November 14, 2012
Toronto Construction Association weighs in on Ontario College of Trades
The direction of the Ontario College of Trades (OCOT) has “come off the rails,” says the leader of one of the largest construction associations in North America.
“I would rather the way it was than the way it appears to be unfolding,” said John Mollenhauer, president and chief executive officer of the Toronto Construction Association (TCA) .
He said it makes “overwhelming” practical sense to have the skilled trades regulated by an industry-driven organization, as long as it is balanced. The direction OCOT is taking has become a concern for the TCA.
“By comparison, certification and apprenticeship training in Quebec are government regulated and their well-documented skilled labour problems are very different from ours,” he said.
Once fully operational, OCOT will represent 157 skilled trades in the construction, motive power, industrial and service sectors. Legislated in 2009, OCOT’s mandate includes promoting the skilled trades to youth, disciplining members and enforcing training standards and reviewing the status of compulsory certification and apprenticeship ratios.
The TCA board acknowledges the importance of attracting skilled tradespeople to Ontario and ensuring they have sufficient skills to perform their trade safely, but the board has unanimously opposed the current administration’s implementation of the College of Trades and Apprenticeship Act, 2009.
The Ontario Construction Employers Coalition has been a vocal opposition to the college, calling for its abolition. Mollenhauer believes that abolishing the Act is not the answer and pointed out that if the Liberal government stays in power it will not scrap the college. The TCA supports the revision of the framework of apprenticeship and training certification that existed pre-Bill 183, based on the Apprentice and Certification Act, 1998 and the Trades Qualification and Apprenticeship Act.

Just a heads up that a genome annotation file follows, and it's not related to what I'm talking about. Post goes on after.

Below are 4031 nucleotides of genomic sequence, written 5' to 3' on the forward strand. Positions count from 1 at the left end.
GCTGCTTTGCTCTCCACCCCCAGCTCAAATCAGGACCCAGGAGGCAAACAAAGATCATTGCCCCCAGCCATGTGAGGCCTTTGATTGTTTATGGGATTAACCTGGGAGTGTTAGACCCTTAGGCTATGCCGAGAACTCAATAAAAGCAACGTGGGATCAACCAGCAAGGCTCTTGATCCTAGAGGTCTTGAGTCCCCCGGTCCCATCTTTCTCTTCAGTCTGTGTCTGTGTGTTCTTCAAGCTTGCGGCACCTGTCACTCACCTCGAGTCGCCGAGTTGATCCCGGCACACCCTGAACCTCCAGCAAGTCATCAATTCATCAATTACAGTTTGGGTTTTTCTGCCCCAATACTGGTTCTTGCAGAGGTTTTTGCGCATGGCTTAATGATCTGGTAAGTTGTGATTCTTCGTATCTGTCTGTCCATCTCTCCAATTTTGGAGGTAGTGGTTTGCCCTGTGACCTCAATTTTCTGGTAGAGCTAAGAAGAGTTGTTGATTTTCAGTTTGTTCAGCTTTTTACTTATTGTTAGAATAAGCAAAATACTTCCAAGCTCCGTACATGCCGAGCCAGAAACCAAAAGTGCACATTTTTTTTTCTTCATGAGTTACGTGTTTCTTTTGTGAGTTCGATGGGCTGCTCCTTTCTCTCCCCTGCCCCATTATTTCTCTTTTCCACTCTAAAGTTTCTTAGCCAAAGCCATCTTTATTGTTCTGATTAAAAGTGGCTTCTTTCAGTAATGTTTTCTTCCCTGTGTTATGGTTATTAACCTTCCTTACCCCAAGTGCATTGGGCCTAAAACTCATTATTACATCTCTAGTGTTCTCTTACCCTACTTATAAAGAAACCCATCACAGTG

The TCA has had consultations with OCOT and Mollenhauer believes that the College can still be saved if remedies are sought quickly.
The TCA board fears that if left unchecked, OCOT will result in significantly higher construction costs and lack appropriate accountability and transparency.
Portions of the Act have not been proclaimed, such as the part relating to whether employers will have to join OCOT. Mollenhauer hopes that employer will not have to join because it is estimated that fees will be around $600 per journeyperson.
“That’s a cost that’s very difficult to recoup,” he said.
“We’re concerned that if it’s more expensive for a skilled labourer to become licensed and certified to work in Ontario versus elsewhere, then they’ll go elsewhere.”
Only 34 of the 157 skilled trades in Ontario have journeyperson to apprentice ratios and most of them are set at 1:1, reviews.
“If apprenticeship ratios start going to 3:1 or 4:1, then that’ll drive construction costs up because you’ll need more journeypersons and fewer apprentices,” said Mollenhauer.
“It’s really important that there be a real balance and not a bias on the part of the board. We don’t want to see a whole bunch of trades that are currently voluntary become compulsory, because that will drive construction costs up. And one of our concerns is that directly or indirectly, employers ultimately bear a lot of that cost.”
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